Whether a hurricane, tornado, flood, house fire or other natural disaster, these types of catastrophic events can have devastating and long-term impacts on your financial planning and goals. While nothing can be done to prevent these types of disasters from occurring, pre- and post-planning can help you best weather the storm.
Christine Benz Director of Personal Finance at Morningstar offers advice for those living in areas prone to natural disasters. “To help ensure that you don't raid your retirement assets for non-retirement expenses, it's crucial to have an adequate safety net. That means an emergency fund-true cash reserves, apart from your retirement savings, that you can tap at any time and for any reason without penalty. These reserves should consist, at a minimum, of three to six months' worth of living expenses. Property and casualty insurance is, of course, essential. Be sure to revisit your insurance coverage each year, to make sure that you're adequately insured for the full value of your property, taking any renovations or additions into account.”
Working alongside a financial advisor, you may want to build an adequate emergency fund as part of the normal planning process and obtain all necessary insurance coverages on your home and property. Federal flood insurance can only be purchased via an agent or insurer participating in the National Flood Insurance Program (NFIP).
Benz also suggests taking video inventory of your possessions. “I love the idea of maintaining a video inventory of your belongings-that way you can catalog your possessions and document any upgrades you've made to your property. That should help ease the insurance claims process. I also like the idea of maintaining a digital record of your financial accounts that you periodically back up into the cloud. That's a valuable safeguard in case something happens to your physical documents. Truly difficult-to-replace documents like birth, marriage and death certificates should be stored offsite in a safe-deposit box.”
Steps to take after a natural disaster
Once a disaster strikes, here are some steps you may take:
- Consider taking advantage of any and all government assistance funding that you may be entitled to. FEMA and other agencies generally offer assistance with general living expenses to medical expenses, child care, funeral expenses and others. Check into state and local resources as well to see what aid you might be entitled to.
- You may want to contact your mortgage lender to see if they might offer any type of forbearance or assistance in light of the situation.
- The IRS may offer extra time to make estimated tax payments for those who are self-employed and grant extra time for all taxpayers impacted by a major disaster as they did with Hurricane Katrina.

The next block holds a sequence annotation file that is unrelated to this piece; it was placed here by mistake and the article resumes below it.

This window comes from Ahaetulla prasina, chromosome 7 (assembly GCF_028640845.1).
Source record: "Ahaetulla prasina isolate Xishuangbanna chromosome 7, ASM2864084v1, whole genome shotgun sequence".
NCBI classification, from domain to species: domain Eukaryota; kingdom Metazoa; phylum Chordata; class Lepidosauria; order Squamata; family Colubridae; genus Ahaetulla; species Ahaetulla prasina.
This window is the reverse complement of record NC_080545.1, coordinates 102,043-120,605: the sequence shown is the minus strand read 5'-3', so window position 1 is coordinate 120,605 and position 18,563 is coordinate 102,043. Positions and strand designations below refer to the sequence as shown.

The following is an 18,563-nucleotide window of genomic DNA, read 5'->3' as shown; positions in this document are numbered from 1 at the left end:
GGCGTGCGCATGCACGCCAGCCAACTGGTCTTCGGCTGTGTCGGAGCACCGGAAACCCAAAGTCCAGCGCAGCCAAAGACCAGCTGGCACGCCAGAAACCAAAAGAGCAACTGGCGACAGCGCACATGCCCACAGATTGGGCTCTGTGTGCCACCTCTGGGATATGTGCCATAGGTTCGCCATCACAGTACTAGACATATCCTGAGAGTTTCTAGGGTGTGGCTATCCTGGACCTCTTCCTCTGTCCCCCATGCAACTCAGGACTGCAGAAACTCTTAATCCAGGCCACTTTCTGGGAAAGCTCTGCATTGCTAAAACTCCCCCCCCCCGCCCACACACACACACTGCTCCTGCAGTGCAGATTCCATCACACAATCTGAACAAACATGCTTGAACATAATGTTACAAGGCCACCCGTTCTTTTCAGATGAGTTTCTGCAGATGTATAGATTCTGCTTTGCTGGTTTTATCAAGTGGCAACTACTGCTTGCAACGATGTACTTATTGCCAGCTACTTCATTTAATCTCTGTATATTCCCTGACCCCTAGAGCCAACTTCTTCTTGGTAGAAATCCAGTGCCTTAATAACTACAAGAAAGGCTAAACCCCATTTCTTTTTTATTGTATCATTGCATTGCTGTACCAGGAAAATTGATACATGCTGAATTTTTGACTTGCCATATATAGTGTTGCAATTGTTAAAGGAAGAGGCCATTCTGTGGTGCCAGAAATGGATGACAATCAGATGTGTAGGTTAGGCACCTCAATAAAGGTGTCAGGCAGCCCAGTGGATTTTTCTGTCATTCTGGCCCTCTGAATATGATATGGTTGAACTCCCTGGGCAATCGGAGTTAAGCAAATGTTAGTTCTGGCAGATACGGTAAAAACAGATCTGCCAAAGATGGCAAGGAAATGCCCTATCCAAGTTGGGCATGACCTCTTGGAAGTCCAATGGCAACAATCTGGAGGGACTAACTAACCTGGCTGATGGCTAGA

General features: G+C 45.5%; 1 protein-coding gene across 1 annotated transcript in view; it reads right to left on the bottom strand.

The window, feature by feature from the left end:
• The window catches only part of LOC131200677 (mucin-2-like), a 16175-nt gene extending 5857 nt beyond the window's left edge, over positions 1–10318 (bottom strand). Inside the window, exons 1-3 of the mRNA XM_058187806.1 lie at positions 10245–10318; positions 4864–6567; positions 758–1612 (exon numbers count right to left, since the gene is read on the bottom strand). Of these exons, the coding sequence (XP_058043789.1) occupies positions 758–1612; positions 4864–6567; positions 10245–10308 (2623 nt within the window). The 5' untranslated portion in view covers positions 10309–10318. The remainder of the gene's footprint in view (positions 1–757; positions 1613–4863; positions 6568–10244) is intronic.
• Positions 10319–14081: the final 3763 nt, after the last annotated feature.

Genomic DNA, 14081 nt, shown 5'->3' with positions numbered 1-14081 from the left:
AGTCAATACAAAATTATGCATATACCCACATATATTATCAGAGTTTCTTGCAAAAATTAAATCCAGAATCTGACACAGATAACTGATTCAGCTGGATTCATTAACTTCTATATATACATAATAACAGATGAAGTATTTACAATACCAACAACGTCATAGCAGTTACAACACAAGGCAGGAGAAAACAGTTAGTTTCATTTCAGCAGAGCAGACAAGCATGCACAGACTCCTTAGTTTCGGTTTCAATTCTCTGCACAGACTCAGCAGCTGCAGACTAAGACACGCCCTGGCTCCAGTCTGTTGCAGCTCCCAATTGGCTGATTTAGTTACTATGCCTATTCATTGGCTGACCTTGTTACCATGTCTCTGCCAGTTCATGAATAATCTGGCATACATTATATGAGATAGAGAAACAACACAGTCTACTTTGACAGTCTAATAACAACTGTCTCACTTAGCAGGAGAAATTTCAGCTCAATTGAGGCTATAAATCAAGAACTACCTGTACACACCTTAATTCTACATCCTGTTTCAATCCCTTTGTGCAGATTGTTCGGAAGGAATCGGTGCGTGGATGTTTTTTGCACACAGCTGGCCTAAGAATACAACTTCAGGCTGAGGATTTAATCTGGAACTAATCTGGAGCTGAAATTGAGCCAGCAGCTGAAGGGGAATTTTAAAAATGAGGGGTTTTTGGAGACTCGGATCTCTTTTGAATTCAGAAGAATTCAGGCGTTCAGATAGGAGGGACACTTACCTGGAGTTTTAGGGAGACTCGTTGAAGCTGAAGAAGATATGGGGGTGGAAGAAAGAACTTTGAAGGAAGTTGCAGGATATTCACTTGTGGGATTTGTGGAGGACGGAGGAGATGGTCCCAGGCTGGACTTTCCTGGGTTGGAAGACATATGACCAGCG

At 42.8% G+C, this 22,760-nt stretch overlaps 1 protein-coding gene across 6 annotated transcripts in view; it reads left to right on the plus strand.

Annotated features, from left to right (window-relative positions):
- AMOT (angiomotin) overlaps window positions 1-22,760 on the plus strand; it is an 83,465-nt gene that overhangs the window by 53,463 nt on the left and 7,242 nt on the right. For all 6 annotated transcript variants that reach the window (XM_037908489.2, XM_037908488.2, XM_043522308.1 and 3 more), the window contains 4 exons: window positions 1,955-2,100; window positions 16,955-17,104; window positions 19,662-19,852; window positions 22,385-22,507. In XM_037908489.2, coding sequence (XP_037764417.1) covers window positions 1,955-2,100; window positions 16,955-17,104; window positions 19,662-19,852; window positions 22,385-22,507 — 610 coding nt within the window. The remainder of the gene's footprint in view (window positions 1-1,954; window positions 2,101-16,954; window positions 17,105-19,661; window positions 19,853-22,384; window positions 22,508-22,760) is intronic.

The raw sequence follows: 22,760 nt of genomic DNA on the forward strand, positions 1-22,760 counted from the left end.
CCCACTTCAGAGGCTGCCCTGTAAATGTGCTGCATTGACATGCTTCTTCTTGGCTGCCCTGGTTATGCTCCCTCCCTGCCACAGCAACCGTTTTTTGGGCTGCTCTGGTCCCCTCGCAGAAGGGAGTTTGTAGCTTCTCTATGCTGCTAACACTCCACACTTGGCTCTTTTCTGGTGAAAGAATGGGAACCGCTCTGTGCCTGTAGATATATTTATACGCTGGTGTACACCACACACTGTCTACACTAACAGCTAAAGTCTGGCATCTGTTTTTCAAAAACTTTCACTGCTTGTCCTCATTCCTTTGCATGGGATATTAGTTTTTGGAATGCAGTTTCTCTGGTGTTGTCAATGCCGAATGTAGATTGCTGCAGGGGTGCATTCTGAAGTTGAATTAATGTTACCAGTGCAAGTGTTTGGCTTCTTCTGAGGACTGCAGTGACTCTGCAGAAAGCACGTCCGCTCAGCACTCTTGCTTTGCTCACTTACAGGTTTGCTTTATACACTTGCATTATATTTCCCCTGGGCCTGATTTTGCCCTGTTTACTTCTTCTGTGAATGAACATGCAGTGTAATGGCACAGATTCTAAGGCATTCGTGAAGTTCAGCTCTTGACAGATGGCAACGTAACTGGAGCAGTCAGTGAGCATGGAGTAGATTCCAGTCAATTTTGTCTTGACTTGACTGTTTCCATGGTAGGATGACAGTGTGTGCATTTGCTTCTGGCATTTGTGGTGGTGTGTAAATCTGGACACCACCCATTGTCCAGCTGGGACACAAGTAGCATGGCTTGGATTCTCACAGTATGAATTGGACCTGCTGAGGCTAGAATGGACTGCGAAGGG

- Contact your insurer to get the claims process started as soon as possible. If you have flood insurance, you will want to file a claim quickly.
Tapping retirement funds
What if you have financial needs beyond your emergency fund and savings, and what insurance will cover? Your largest pool of money might reside in your 401(k) or other retirement accounts like an IRA.
Tapping these funds may be problematic on several accounts. Withdrawals from retirement accounts are generally taxable. If you are under 59 ½, the withdrawals can be subject to penalties in addition to the taxes due. This becomes an expensive source of funds and may throw your retirement off track.
If you must tap your 401(k), consider a loan if your employer's plan offers this option. There are no taxes due on the loan as long as its repaid according to the terms set forth in the Plan. You can continue to contribute to your retirement while also paying down the loan. The potential danger here, however, is that if you leave this employer for any reason prior to repayment, the loan could become due. If not repaid, the loan might become a taxable distribution.
Benz says, “For people still accumulating assets for retirement, incurring high out-of-pocket costs related to a natural disaster has the potential to reduce the ability to save. In a worst-case scenario, an individual might have to raid his or her retirement account prematurely, resulting in taxes and early-withdrawal penalties.”
“During retirement, it's easy to tap retirement accounts like IRAs without incurring penalties," Benz adds, "but there can certainly be disadvantages to taking large withdrawals to pay for unanticipated, uninsured expenses. On the short list of drawbacks would be that taking too much from a retirement account early in retirement could leave an insufficient amount in place for the later retirement years. In addition, higher-than-anticipated withdrawals from tax-deferred accounts can lead to high tax bills.”
Salvaging your retirement
For those of you who are still working and accumulating assets for retirement, it can be critical to resume/continue adding to your 401(k) and other retirement accounts as soon as possible. While your lives and perhaps your careers may suffer short-term disruption, the biggest single determinant of retirement success is the amount you save and contribute while working.
For those who are already retired or who are on the cusp of retirement, you may face difficult choices. Depending upon your situation, the disaster may cause a minor hiccup in your lives or could lead to larger financial problems. It's important to assess what's been lost, the cost of replacement or moving on and, most importantly, to assess all financial resources available to you.
If you work with a financial advisor, his or her advice can be invaluable. Be sure to discuss any pre-disaster planning at your next meeting, and in the event of a disaster, your advisor can be your go-to source for getting your financial and retirement planning back on track.